Gambia's four-day week: could it work in the UK?
Employees in Britain might fancy Fridays off too - but bosses say it's impractical
ARE you yawning your way through Friday, wishing the final day of the working week would end soon? For public-sector workers in Gambia, that dream has become a reality after the West African country ordered a four-day week to give workers more time to pray and socialise.
Gambia's president Yahya Jammeh (pictured) is known for his "eccentric" behaviour, the BBC reports, but the move will allow some workers in the majority-Muslim country to observe a day of prayer. To make up the time employees will spend an extra two hours a day at work from 8am to 6pm Monday to Thursday.
The change, which comes in today, was criticised by opposition politician Omar Amadou Jallow of the Gambia's Peoples' Progressive Party. He told African paper JollofNews it was the most "ludicrous" idea he had heard of. "Every sane Gambian will be against this decision," he said.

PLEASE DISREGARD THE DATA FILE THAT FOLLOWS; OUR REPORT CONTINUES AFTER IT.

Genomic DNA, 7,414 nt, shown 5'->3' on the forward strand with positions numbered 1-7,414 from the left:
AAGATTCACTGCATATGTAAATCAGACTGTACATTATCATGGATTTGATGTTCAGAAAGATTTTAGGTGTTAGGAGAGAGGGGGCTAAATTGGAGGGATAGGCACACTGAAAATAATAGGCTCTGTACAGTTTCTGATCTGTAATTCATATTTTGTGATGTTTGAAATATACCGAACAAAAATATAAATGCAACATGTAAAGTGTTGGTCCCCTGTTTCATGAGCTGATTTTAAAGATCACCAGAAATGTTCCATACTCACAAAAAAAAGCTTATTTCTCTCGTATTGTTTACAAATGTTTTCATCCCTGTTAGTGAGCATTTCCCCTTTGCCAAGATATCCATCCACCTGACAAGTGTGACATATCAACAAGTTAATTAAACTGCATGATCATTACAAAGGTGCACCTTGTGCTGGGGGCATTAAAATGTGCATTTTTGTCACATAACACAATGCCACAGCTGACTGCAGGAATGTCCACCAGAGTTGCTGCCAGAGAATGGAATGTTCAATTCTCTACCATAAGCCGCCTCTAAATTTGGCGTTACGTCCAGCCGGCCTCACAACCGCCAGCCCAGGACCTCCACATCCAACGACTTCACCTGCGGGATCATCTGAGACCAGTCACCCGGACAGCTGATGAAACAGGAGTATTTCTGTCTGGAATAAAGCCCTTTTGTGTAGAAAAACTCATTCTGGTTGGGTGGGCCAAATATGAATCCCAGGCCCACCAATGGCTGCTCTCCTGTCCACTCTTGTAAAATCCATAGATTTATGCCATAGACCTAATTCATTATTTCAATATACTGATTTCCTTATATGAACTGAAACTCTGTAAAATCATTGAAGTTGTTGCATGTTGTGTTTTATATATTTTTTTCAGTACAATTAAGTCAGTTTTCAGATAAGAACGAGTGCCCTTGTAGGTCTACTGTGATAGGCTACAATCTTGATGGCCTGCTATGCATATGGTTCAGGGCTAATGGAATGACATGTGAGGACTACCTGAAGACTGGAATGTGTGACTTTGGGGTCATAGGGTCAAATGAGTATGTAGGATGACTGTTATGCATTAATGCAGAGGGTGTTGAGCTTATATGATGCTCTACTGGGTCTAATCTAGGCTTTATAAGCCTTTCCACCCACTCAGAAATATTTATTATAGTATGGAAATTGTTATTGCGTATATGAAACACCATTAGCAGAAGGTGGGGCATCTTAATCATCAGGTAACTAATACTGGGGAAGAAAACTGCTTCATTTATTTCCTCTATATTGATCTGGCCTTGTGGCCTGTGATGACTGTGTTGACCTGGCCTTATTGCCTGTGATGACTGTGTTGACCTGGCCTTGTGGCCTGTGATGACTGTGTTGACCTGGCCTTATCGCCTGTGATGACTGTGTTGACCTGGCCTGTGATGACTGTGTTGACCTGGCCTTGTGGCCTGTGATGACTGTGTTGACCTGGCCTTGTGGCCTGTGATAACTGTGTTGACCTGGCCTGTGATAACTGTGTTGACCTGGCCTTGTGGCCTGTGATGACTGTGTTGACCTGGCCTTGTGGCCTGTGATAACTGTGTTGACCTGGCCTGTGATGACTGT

But is a four-day week really such a crazy idea? Last year the New Economics Foundation think tank urged UK companies to introduce it and make their workers "healthier and happier", the Evening Standard notes. The NEF argued the scheme would also reduce pressure on public services and increase employment.
A worker at American search engine optimisation company Slingshot, which operates a four-day, 40-hour week, recommended it. Steven Shattuck, 28, told the BBC the work-free Friday was a huge recruiting draw and allowed workers to "recharge". He explained: "On Monday mornings people aren't so groggy - they hit the ground running. We have really tight deadlines, it's very collaborative, we try to squeeze as much into our days as possible."
But Monday-Thursday working weeks aren’t successful in every case. In the US state of Utah, the experiment was abandoned after just three days, and it remains a mere dream for UK workers. John Walker, chairman of the Federation of Small Businesses, called it "impractical". He said: "Setting mandatory working days and hours would be far too prescriptive and simply unrealistic for the vast majority of employers."